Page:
Joshua Tree National Park registered a record 3.06 million visitors in 2021, up 50 per cent since 2015.
“The pandemic definitely created what I would call a tipping point,” said artist Eric Nash, who moved from Palm Springs to Yucca Valley seven years ago. “Every day I’ll read or hear about a new business … the kinds of things you can’t do in L.A. or San Diego or Palm Springs for that matter.”
Meanwhile, many businesses that predate the pandemic are seeing more customers than ever before. In Yucca Valley, for instance, sales tax revenues have doubled since 2017.
“Anybody who owns a business in Joshua Tree is currently walking around in a dream state. It’s so busy,” said Jeff Hafler, 49, owner of the Beauty Bubble Salon and Museum in Joshua Tree.
“Those Airbnb people want something to do,” said Steve Halterman, co-owner of the Station, a 1940s former gas station now filled with souvenir T-shirts, mugs, posters and pottery.
Though much of the area’s new tourism — both part-time and full-time occupancy — comes from Los Angeles, 120 miles west, another portion comes from nearby Palm Springs, where Midcentury Modernism is practically a way of life.
Now picture that style in conversation with the cosmic-cowboy sensibility that reached the high desert with rock star Gram Parsons (and his embroidered bell-bottoms) in the 1970s. Factor in thousands of tousled J-Tree rock climbers and boulderers, along with legions of party people drawn by the nearby Coachella musical festival (which will return in April after a two-year absence). Then consider that registered Republicans continue to outnumber Democrats in Yucca Valley and Twentynine Palms.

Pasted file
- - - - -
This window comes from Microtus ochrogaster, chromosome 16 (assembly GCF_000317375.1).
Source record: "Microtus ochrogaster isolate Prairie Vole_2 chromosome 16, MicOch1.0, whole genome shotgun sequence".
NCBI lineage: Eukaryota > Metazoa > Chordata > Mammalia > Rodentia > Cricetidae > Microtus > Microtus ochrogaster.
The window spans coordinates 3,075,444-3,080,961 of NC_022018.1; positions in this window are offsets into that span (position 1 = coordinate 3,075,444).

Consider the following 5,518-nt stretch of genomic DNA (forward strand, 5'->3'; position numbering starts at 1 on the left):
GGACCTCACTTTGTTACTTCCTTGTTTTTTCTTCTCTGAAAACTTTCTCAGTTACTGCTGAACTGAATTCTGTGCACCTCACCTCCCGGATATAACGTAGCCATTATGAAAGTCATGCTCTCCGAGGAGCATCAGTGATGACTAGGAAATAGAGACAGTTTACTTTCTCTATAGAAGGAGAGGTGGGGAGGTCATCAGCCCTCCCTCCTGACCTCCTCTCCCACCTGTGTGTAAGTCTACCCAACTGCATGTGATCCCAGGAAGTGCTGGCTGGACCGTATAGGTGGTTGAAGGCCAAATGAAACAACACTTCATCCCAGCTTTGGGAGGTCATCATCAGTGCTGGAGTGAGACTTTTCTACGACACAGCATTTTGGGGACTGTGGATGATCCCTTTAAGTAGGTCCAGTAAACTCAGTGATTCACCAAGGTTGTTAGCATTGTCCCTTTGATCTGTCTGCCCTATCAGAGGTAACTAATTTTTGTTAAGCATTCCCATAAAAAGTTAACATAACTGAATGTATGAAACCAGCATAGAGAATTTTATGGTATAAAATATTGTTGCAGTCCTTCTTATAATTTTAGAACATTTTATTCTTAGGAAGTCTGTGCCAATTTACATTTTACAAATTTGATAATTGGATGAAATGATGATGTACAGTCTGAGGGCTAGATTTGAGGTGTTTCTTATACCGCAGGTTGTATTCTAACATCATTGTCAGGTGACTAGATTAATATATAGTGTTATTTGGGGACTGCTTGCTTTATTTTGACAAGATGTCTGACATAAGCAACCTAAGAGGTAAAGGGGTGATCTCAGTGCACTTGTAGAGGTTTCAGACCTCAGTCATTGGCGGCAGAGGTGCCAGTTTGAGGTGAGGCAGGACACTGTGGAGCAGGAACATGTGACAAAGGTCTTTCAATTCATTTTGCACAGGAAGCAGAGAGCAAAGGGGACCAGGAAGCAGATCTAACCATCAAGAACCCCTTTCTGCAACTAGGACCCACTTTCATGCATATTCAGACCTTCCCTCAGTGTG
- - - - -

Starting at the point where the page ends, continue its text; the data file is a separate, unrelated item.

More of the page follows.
That’s the unique jumble you see now along the highway: Stetsons and Jetsons, rustic cabins and Airstream trailers, the occasional gay pride flag, the occasional Trump bumper sticker.
But with so many changes afoot and L.A. gas prices edging past $5 a gallon, how long will this surge last?
Traffic might be the most obvious complication of this boom. Even before the pandemic, the Desert Sun newspaper had labeled Highway 62 “the deadliest road in the high desert.” There’s also anxiety over water supply and rising rents that seem sure to drive away some of the artists and longtime locals who helped start this new era.
“Absolutely unsustainable,” tweeted Airbnb Whistleblower last year, lamenting the many high desert homes being converted into short-term rentals.